1) Several static points in the foreground (3 on the metal stick, 2 on the windows behind stick). These "static points" in the foreground are represented by the blue curves.
2) "Static point" at the 92nd floor NW corner of WTC1 (yellow).
3) Several points near the roof (washer, roof corner, window at 110 NW corner). Roof measurements are represented by the green curves. The curve for the window of the 110th floor is a very bright green and appears almost white.
4) Antenna mast along the black/white transition. The movement of the antenna is represented by the red tones.
The trackers have a problem staying exactly in position during the shaking. Many trackers indeed lost the track and were not able to measure the assigned position during the entire length of the clip. Some trackers stayed "connected" but re-calculated the "best fit" several times during the shaking. Therefore we may have different relative positions of tracked points at the end of the shaking. That deviation of the curves doesn't mean that a real displacement of the measured points occurred. Instead we can use the new relative positions as "zero movement" if we are not able to track the movement during the shaking precisely.
Prior to the shaking of the camera all curves follow the blue "static foreground". There is no measurable movement of the tower. All apparent movements are the result of the shaking of the camera. After the shaking the yellow curve (floor 92) stays with the blue curves (static foreground). This means the 92nd floor didn't change it's position relative to foreground static points until the 92nd floor was pushed westward during the collapse.
Interestingly, all measured points above 92 - roof, washer (green) antenna (red) - started to lean east immediately after the shaking (about frame 1350).
Prior to the shaking of the camera all curves follow the blue "static foreground". After the shaking all curves vary somewhat but move with the blue curves for about the next 200 frames. At about frame 1465 the antenna mast clearly started to "sag" while roof (green) and 92nd floor (yellow) stayed with the static foreground (blue).
We will have to compare the result with the calculated relations for the south tilt before we can differentiate between tilt and drop. Nevertheless, prior to any sag/tilt the entire upper part of the buildings started to creep eastward.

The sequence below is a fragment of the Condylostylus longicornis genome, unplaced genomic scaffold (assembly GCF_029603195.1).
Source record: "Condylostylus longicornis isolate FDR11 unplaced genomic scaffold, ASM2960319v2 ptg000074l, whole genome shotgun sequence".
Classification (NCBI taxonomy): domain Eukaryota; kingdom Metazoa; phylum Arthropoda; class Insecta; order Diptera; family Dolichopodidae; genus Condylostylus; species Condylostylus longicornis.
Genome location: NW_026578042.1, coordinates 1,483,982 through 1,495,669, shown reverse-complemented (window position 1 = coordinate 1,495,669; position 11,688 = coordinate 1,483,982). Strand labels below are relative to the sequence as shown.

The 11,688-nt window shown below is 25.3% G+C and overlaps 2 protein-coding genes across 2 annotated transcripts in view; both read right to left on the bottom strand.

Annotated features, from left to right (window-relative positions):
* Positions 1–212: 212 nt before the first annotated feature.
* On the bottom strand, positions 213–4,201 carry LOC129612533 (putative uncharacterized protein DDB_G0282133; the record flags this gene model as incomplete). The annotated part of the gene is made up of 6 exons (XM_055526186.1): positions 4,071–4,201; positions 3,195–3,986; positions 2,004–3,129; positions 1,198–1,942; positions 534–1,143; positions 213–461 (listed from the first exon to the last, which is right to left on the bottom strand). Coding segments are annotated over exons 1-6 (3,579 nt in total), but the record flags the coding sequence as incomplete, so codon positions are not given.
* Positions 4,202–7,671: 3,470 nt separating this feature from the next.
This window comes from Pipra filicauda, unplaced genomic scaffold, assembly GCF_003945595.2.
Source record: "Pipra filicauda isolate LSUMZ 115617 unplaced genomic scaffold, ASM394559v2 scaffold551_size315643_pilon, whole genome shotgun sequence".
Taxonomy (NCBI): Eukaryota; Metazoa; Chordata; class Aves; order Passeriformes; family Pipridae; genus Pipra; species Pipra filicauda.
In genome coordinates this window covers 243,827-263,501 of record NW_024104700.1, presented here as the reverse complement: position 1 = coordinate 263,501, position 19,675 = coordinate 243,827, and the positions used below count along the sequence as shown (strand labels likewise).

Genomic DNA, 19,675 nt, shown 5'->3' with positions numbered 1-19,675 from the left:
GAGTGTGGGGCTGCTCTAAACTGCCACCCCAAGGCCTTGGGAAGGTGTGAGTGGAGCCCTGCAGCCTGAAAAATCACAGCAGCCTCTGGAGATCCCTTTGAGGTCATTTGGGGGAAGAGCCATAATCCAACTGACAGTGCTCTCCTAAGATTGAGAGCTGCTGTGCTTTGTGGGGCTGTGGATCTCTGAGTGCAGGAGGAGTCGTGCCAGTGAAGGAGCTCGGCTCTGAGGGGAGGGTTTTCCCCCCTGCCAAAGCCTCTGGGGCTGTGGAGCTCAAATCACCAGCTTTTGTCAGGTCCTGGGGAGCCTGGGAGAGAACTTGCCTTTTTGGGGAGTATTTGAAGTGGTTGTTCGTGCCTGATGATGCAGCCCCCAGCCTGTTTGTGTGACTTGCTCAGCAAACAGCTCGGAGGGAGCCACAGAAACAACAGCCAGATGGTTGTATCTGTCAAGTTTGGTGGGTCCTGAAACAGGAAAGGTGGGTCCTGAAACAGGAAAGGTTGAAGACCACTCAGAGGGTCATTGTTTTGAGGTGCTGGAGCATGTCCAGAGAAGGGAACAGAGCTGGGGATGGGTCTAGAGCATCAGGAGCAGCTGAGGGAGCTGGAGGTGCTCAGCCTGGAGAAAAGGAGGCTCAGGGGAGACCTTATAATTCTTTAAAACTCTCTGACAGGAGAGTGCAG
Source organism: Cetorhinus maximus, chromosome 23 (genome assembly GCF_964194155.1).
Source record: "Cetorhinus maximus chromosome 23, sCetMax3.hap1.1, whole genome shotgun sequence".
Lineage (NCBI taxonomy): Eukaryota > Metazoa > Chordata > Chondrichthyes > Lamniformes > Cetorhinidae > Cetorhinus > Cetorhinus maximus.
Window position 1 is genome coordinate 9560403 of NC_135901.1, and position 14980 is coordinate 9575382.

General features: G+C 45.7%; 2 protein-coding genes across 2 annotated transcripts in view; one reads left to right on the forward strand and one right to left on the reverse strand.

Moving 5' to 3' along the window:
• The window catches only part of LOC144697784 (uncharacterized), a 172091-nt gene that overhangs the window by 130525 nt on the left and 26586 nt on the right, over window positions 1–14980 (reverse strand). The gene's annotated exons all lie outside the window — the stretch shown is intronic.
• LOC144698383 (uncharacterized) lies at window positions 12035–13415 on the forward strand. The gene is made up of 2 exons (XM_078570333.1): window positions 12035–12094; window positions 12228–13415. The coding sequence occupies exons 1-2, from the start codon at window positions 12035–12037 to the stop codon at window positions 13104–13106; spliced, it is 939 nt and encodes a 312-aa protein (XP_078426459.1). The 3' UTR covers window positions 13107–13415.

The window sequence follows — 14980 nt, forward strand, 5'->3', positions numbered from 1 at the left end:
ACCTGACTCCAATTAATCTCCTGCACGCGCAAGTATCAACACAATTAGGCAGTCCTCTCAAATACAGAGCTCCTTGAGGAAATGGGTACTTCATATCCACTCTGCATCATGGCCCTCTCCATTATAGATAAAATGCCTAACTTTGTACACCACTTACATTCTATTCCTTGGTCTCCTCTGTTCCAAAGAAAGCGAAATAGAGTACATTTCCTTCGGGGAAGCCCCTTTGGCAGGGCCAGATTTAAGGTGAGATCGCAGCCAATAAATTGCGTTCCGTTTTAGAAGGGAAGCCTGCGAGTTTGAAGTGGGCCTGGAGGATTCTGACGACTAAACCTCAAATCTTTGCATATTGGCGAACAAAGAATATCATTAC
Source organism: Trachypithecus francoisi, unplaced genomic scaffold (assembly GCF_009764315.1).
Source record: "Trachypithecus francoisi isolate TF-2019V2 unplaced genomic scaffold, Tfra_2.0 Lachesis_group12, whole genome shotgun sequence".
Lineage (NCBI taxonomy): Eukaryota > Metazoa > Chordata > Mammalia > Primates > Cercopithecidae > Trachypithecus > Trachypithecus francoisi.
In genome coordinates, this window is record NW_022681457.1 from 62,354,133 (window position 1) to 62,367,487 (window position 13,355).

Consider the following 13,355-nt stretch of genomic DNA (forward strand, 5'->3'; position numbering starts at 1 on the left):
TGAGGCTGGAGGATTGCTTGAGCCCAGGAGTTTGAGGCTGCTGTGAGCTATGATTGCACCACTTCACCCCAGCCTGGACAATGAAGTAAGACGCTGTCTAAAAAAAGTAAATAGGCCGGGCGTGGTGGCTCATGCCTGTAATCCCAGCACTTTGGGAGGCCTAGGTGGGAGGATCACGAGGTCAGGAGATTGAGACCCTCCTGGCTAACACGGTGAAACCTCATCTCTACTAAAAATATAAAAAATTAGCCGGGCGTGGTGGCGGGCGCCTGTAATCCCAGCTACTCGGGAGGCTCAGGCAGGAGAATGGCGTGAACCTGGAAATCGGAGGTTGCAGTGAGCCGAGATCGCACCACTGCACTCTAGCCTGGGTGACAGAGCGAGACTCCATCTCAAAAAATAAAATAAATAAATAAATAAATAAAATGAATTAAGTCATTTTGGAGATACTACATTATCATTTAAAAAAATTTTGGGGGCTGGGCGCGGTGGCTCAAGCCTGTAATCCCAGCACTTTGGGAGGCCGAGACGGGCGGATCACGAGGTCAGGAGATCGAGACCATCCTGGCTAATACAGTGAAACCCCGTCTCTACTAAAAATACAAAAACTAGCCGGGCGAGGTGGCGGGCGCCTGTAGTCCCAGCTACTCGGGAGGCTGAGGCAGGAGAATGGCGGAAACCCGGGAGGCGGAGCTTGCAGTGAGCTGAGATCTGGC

The east leaning (wide side of the core) is hardly explainable as induced by the south wall inward bowing if we do not measure any increasing south tilt during this interval. The same object tracking tool is used to measure south tilt as well as eastward tilt. Any south tilt would significantly shorten the measured vertical distance between roofline and any tracked point on the antenna.
Perhaps we wouldn't notice a small trapezoidal perimeter deformation towards the southeast if the antenna remained straight up. In that case the perimeter columns would bow towards the southeast, yet the total circumference of thr roofline along the perimeter must remain the same and we do not see a corresponding movement of perimeter roofline columns extending from the SW corner to the NE corner. Therefore such a hypothetical SW perimeter fold-in as the antenna remains near plumb does not match the visual record and so can be excluded as a possibility.
Once again everything points to a core-led collapse, not to a collapse initiated by instability in the south perimeter..
Interesting to note that prior to the collapse the distance between roof and 92nd floor decreases as seen in the HiRes plot of vertical displacement. After the collapse of the 98th floor the 92nd floor was sagging (compared to the "blue" static points in the foreground) until it was destroyed when the collapse reached that floor.
Frame 1641 of that long enhanced video is the frame 0 of the older set of measurements by achimspok.
The much higher elevation a (bright blue) moved almost exactly the way the roof did (bright pink). There is just a very small tilting at that time (growing difference between blue and pink. The displacement of the roof to the east isn't tilting. It's more like shifting - may be the core rotated about a low elevation and the perimeter followed that movement into a trapeze deformation. Otherwise we would measure a pretty obvious sagging of the NE corner.